Hands-on projects send high schoolers to college
Project Education: Edutopia, a partnership between WRAL-TV and the George Lucas Educational Foundation, brings the story of a California high school where hands-on projects have replaced finals and every graduate goes to college.Posted — Updated
The core of High Tech's curriculum is requiring students to do rigorous, hands-on projects in both arts and science classes.
Mari Jacobson's 11th-grade biology class is developing a DNA bar-coding process that will help African law enforcement officials convict poachers.
"I know everybody's serious about it because it's a serious issue, but this a lot more fun than you'd be able to do in any other classroom," grader Mari said.
Instead of being graded on high-stakes tests at the end of the year, students and their work are assessed on an ongoing basis.
"We're always asking kids to kind of describe what it is they're working on, what it is they've discovered, what their plan is for the next day and so on. So the assessment is folded in," said teacher Rob Riordan, whose nickname is "Emperor of Rigor."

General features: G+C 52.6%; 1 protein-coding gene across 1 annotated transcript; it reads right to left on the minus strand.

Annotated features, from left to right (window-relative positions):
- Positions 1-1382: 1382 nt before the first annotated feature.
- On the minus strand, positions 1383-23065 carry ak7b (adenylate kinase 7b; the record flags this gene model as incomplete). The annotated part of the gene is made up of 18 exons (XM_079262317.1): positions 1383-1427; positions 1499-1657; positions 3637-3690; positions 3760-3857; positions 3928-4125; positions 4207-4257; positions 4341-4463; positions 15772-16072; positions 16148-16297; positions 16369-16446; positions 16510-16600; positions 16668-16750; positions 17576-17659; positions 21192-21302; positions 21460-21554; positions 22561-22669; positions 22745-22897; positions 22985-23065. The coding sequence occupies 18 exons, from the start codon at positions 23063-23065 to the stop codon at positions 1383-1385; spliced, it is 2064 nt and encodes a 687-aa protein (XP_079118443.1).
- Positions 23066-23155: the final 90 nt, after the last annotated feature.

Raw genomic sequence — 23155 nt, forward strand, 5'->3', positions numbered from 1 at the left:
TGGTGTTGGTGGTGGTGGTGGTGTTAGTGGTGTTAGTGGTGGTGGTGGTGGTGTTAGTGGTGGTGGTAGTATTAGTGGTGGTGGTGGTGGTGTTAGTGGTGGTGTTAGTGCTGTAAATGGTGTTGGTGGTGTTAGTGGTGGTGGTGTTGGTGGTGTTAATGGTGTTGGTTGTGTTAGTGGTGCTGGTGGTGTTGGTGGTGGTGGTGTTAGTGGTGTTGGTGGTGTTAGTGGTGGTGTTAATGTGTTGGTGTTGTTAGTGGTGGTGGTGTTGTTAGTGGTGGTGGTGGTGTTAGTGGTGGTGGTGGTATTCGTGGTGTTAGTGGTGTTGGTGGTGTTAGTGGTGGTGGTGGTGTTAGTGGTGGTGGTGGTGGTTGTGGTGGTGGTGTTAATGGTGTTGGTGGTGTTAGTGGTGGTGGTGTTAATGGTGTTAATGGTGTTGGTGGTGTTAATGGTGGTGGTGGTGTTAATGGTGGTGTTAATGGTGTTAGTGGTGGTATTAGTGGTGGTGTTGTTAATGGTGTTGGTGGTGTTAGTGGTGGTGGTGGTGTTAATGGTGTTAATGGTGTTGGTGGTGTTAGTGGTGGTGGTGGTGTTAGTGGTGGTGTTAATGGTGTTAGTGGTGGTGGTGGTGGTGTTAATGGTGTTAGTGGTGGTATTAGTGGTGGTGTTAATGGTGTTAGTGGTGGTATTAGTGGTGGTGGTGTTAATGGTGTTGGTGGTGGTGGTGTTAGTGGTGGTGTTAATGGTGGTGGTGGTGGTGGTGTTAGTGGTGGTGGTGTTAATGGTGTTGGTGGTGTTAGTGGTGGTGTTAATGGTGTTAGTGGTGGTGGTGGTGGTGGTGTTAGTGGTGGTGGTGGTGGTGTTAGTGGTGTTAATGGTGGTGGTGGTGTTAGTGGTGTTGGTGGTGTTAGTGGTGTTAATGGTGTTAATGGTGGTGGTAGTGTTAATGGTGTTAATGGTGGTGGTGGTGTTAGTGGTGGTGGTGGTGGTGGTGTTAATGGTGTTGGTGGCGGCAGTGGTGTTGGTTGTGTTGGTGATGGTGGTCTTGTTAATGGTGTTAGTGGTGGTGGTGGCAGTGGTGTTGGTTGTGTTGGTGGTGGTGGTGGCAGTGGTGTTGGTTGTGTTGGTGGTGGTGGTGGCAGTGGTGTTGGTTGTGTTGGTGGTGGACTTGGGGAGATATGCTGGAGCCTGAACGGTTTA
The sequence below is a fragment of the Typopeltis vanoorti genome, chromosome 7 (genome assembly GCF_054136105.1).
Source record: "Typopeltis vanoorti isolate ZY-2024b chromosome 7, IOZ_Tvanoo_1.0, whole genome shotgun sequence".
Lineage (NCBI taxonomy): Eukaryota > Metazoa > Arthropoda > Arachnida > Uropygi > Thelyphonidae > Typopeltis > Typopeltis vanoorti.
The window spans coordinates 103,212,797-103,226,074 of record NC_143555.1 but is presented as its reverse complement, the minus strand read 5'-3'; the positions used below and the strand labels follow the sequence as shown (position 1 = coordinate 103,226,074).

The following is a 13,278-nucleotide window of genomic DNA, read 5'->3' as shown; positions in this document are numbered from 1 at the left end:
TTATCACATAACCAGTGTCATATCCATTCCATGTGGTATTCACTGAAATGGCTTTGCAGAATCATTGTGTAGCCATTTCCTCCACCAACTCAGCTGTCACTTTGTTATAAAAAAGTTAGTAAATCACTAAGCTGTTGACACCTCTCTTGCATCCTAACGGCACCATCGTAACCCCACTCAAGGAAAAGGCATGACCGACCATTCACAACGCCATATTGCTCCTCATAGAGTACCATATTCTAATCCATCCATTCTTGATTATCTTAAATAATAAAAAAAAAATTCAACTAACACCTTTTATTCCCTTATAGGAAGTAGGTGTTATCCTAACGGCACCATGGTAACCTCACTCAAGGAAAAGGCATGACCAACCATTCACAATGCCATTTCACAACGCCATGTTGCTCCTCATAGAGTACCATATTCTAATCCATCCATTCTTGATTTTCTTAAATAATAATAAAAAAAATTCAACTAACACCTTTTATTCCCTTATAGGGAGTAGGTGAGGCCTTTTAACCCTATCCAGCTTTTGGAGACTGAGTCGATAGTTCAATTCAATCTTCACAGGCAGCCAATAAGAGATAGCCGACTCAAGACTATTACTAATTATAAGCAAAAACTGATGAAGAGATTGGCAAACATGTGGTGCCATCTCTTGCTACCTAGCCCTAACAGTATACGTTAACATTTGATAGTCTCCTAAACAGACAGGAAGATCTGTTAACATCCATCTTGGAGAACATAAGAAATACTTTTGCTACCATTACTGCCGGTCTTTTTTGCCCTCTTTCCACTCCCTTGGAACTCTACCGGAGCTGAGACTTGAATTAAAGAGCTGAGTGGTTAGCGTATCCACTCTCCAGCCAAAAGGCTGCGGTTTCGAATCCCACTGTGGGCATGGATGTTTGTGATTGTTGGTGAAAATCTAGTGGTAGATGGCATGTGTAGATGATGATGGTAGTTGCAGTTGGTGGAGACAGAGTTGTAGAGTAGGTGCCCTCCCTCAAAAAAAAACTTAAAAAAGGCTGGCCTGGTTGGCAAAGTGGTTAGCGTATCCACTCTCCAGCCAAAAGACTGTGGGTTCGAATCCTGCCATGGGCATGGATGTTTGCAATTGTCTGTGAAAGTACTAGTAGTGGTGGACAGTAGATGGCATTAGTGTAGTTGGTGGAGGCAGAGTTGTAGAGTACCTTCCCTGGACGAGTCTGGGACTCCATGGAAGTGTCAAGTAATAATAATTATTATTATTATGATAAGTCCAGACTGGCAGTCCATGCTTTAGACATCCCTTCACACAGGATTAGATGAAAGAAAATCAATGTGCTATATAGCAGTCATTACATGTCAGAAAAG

Student Chris Connell described how at the end of the year, students must be able to describe what they have learned.
"Instead of taking finals, we do a presentation of learning, where we get up in front of the whole class and teachers and a whole panel of people and tell them exactly what we learned this year, how it can be applied to real life and how you've developed in critical thinking or how you've developed in other things," Chris said.
The result, school officials said, is students who are engaged in their education.
"I tell our visitors who come here, 'Stop any child that you want, grade 6 through 12, at random, and ask them what they're working on and watch what happens,'" said High Tech High CEO and founder Larry Rosenstock. "They'll look you in the eye, and they'll talk to you about what they're working on."
The original High Tech High School has grown into a network of eight public charter school.
High Tech High's 2,500 students gain entrance by lottery and represent all of San Diego's socioeconomic classes.
"I really believe in this place," teacher Jeff Robin said. "I've been here since the beginning, and I think it is absolutely the true way to learn."